Academic journal article American Journal of Psychotherapy

Working with HIV/AIDS Sufferers: "When Good Enough Is Not Enough"

Academic journal article American Journal of Psychotherapy

Working with HIV/AIDS Sufferers: "When Good Enough Is Not Enough"

Article excerpt

The authors begin by examining the intrapsychic implications that HIV/ AIDS presents after knowledge of infection. Using examples drawn from two cases, they explore how knowledge of infection precipitates an insidious traumatizing process that comprises a number of key defensive strategies and dynamic processes. Particular kinds of defensive splitting, projective dynamics, and key identifications, as well as the collapse of the symbolic function, are isolated as being central to understanding the traumatizing process. With this in mind, the role and aim of the insight-oriented therapist is considered. The authors argue that much of the therapeutic work in this area revolves around a central organizing fantasy about the limitations of "good enough" objects in helping them with their diagnosis and its implications. This is linked to a number of technical dilemmas that the therapist will inevitability have to face if he or she chooses to work analytically. Particular technical problems explored include: 1. the management of frame deviations, 2. the therapist's role/s, 3. the use of interpretation, and 4. countertransference experience and enactment.

INTRODUCTION

In this article we want to explore what the analytically oriented therapist has to offer in the treatment of individuals who seek help in dealing with the consequences of HIV/AIDS. Among all the daunting problems that we face as a result of the epidemic, preferences related to therapeutic style may appear somewhat insignificant. This is especially the case given that we are, of course, not talking about "a cure," although this often forms part of the general ambit of countertransference reactions engendered in health care workers dealing with HIV/AIDS. But the way we understand and care for HIV/AIDS patients, the specific issues raised by such cases, still remains an important area of exploration, particularly in terms of applying analytic ideas to the problem.

The analytic community has been relatively slow in addressing AIDS-- related issues. Otero and Escardo (1), reflecting on sexuality in the age of AIDS, report on a continued disavowal of the reality of HIV/AIDS and a level of phobic anxiety within psychoanalytic circles as being the reason for little work in this area. Although this may be the case, perhaps this is also because the work requires, we believe, some deviation from traditional analytic technique and thus may not be considered by some to be "psychoanalytic" in the narrow sense of the word.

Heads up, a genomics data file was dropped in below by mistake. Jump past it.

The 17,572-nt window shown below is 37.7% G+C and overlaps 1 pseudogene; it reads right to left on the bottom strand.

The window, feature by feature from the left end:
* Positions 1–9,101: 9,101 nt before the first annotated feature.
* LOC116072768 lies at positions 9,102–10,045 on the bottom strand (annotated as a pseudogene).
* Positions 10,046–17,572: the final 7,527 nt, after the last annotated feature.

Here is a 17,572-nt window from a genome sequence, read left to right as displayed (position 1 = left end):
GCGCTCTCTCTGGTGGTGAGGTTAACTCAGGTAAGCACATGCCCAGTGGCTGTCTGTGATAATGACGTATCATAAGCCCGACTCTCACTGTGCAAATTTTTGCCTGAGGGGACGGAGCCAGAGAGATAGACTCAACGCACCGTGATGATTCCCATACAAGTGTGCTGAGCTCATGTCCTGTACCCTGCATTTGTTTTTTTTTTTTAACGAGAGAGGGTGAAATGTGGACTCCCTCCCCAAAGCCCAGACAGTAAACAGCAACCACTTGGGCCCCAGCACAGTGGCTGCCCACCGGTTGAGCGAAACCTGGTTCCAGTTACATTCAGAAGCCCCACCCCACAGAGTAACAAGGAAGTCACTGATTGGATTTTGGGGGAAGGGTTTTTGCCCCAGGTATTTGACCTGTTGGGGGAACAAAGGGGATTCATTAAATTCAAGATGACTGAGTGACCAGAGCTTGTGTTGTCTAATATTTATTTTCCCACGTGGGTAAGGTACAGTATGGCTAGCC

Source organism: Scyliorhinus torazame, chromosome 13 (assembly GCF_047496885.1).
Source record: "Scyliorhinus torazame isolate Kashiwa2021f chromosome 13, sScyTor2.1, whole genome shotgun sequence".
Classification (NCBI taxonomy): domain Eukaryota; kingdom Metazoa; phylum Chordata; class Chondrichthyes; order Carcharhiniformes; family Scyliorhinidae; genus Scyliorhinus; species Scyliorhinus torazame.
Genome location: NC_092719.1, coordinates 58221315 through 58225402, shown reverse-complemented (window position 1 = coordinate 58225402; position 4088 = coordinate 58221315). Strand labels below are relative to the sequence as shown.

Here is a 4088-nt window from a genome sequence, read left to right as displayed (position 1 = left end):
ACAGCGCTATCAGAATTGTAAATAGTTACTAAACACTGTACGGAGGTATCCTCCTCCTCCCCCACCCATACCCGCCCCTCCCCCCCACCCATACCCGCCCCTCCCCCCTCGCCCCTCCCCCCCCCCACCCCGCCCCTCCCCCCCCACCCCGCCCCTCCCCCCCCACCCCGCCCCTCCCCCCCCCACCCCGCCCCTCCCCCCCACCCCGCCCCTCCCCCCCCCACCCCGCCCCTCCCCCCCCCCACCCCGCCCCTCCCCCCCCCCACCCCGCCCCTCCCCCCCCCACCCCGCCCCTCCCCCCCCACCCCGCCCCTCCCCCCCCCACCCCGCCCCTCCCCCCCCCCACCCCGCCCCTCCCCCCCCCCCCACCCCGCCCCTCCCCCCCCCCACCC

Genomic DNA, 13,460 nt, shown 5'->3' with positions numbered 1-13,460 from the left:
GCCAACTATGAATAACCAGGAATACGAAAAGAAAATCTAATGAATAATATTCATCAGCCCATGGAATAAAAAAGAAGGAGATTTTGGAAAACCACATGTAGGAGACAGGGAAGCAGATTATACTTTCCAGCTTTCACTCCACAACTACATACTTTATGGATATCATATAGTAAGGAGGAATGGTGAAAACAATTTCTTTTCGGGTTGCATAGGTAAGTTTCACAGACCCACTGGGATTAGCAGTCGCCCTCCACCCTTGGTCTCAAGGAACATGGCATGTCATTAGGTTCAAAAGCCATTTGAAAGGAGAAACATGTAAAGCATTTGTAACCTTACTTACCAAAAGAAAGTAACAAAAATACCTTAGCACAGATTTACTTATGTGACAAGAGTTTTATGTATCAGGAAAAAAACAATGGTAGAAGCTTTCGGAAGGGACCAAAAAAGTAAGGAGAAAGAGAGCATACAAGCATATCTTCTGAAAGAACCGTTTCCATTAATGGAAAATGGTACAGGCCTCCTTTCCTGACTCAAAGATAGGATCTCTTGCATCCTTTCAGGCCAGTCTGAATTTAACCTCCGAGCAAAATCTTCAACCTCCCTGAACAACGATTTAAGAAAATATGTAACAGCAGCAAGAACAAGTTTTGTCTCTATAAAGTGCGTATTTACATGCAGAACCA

From our own experience, we have found it important to conceptualize the intrapsychic world of the individual in terms of an insidious traumatizing process that threatens to endanger psychic life in a way that is isolating, immobilizing, and akin to a kind of psychic death. This is, of course, not helped by the internalized stigma that HIV infection carries. Importantly, however, this is not just an internal issue, it belongs very much to the world that HIV sufferers have to contend with. In our view, the role of the external reality is essential to consider with this group of patients, leaving the therapist having to deal with issues related to the reality of physical illness, medical treatments and advances, prejudice and even sexual practice. Along with the trauma precipitated by the knowledge of infection, these factors make specific demands on the therapist who wishes to work analytically. Some of these demands include the management of difficult countertransference states, a focused analysis of the traumatizing process, and the careful management of the analytic boundaries in a way that best assists the patient to live with HIV/AIDS. Many of these demands are driven by an often-felt central dilemma that "good enough" therapeutic practice is not enough in dealing with such cases. We shall consider this dilemma further in terms of its influences on the treatment dyad. Firstly, however, our conceptualization of the psychological consequences of infection, which we believe helps provide a guiding model for management, shall be explored. …

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